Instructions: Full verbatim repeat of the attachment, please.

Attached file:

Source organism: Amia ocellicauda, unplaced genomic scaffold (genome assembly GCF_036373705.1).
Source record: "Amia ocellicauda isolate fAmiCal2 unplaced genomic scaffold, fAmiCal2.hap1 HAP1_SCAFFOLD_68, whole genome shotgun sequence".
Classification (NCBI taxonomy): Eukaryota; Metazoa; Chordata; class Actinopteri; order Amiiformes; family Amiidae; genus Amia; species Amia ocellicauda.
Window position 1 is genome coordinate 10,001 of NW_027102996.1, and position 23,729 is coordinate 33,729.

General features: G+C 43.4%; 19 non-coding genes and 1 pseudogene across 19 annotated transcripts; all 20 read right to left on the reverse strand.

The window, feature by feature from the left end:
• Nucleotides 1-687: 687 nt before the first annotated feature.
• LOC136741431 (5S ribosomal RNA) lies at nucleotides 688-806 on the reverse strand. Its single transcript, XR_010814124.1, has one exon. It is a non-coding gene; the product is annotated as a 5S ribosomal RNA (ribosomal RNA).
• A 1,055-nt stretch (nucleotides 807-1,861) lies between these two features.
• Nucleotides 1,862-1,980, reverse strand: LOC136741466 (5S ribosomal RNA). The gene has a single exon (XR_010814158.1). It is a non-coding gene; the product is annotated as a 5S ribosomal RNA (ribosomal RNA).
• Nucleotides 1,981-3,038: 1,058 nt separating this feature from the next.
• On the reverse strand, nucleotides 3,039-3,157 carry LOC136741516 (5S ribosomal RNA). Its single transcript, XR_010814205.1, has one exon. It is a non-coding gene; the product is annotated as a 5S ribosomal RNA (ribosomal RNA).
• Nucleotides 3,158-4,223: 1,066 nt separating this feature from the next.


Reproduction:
Source organism: Amia ocellicauda, unplaced genomic scaffold (genome assembly GCF_036373705.1).
Source record: "Amia ocellicauda isolate fAmiCal2 unplaced genomic scaffold, fAmiCal2.hap1 HAP1_SCAFFOLD_68, whole genome shotgun sequence".
Classification (NCBI taxonomy): Eukaryota; Metazoa; Chordata; class Actinopteri; order Amiiformes; family Amiidae; genus Amia; species Amia ocellicauda.
Window position 1 is genome coordinate 10,001 of NW_027102996.1, and position 23,729 is coordinate 33,729.

General features: G+C 43.4%; 19 non-coding genes and 1 pseudogene across 19 annotated transcripts; all 20 read right to left on the reverse strand.

The window, feature by feature from the left end:
• Nucleotides 1-687: 687 nt before the first annotated feature.
• LOC136741431 (5S ribosomal RNA) lies at nucleotides 688-806 on the reverse strand. Its single transcript, XR_010814124.1, has one exon. It is a non-coding gene; the product is annotated as a 5S ribosomal RNA (ribosomal RNA).
• A 1,055-nt stretch (nucleotides 807-1,861) lies between these two features.
• Nucleotides 1,862-1,980, reverse strand: LOC136741466 (5S ribosomal RNA). The gene has a single exon (XR_010814158.1). It is a non-coding gene; the product is annotated as a 5S ribosomal RNA (ribosomal RNA).
• Nucleotides 1,981-3,038: 1,058 nt separating this feature from the next.
• On the reverse strand, nucleotides 3,039-3,157 carry LOC136741516 (5S ribosomal RNA). Its single transcript, XR_010814205.1, has one exon. It is a non-coding gene; the product is annotated as a 5S ribosomal RNA (ribosomal RNA).
• Nucleotides 3,158-4,223: 1,066 nt separating this feature from the next.